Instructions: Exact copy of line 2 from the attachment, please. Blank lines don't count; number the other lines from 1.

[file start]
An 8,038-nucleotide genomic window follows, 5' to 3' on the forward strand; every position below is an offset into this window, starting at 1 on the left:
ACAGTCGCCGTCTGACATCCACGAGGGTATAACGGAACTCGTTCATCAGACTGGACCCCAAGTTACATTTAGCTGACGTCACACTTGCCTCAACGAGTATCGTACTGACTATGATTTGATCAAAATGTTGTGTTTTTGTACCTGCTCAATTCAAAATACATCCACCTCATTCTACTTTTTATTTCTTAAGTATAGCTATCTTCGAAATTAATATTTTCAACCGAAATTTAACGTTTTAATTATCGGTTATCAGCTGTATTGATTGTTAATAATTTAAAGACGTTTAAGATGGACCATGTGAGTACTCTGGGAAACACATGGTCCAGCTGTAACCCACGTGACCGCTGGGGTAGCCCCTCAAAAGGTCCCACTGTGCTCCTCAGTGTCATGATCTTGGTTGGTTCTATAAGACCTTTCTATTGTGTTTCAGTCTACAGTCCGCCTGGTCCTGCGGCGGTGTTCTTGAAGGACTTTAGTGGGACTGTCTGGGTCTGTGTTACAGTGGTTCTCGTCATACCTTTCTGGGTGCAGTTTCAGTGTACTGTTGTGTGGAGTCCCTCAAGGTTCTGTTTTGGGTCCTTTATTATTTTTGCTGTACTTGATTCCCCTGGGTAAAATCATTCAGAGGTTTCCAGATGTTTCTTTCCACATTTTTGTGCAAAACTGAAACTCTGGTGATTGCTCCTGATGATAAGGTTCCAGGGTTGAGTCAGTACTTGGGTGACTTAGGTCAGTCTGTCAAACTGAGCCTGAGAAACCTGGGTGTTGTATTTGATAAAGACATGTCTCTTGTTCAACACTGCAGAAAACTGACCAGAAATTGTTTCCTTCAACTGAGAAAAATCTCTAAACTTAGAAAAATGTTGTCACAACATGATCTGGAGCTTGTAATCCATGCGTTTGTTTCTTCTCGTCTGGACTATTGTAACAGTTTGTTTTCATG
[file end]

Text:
ACAGTCGCCGTCTGACATCCACGAGGGTATAACGGAACTCGTTCATCAGACTGGACCCCAAGTTACATTTAGCTGACGTCACACTTGCCTCAACGAGTATCGTACTGACTATGATTTGATCAAAATGTTGTGTTTTTGTACCTGCTCAATTCAAAATACATCCACCTCATTCTACTTTTTATTTCTTAAGTATAGCTATCTTCGAAATTAATATTTTCAACCGAAATTTAACGTTTTAATTATCGGTTATCAGCTGTATTGATTGTTAATAATTTAAAGACGTTTAAGATGGACCATGTGAGTACTCTGGGAAACACATGGTCCAGCTGTAACCCACGTGACCGCTGGGGTAGCCCCTCAAAAGGTCCCACTGTGCTCCTCAGTGTCATGATCTTGGTTGGTTCTATAAGACCTTTCTATTGTGTTTCAGTCTACAGTCCGCCTGGTCCTGCGGCGGTGTTCTTGAAGGACTTTAGTGGGACTGTCTGGGTCTGTGTTACAGTGGTTCTCGTCATACCTTTCTGGGTGCAGTTTCAGTGTACTGTTGTGTGGAGTCCCTCAAGGTTCTGTTTTGGGTCCTTTATTATTTTTGCTGTACTTGATTCCCCTGGGTAAAATCATTCAGAGGTTTCCAGATGTTTCTTTCCACATTTTTGTGCAAAACTGAAACTCTGGTGATTGCTCCTGATGATAAGGTTCCAGGGTTGAGTCAGTACTTGGGTGACTTAGGTCAGTCTGTCAAACTGAGCCTGAGAAACCTGGGTGTTGTATTTGATAAAGACATGTCTCTTGTTCAACACTGCAGAAAACTGACCAGAAATTGTTTCCTTCAACTGAGAAAAATCTCTAAACTTAGAAAAATGTTGTCACAACATGATCTGGAGCTTGTAATCCATGCGTTTGTTTCTTCTCGTCTGGACTATTGTAACAGTTTGTTTTCATG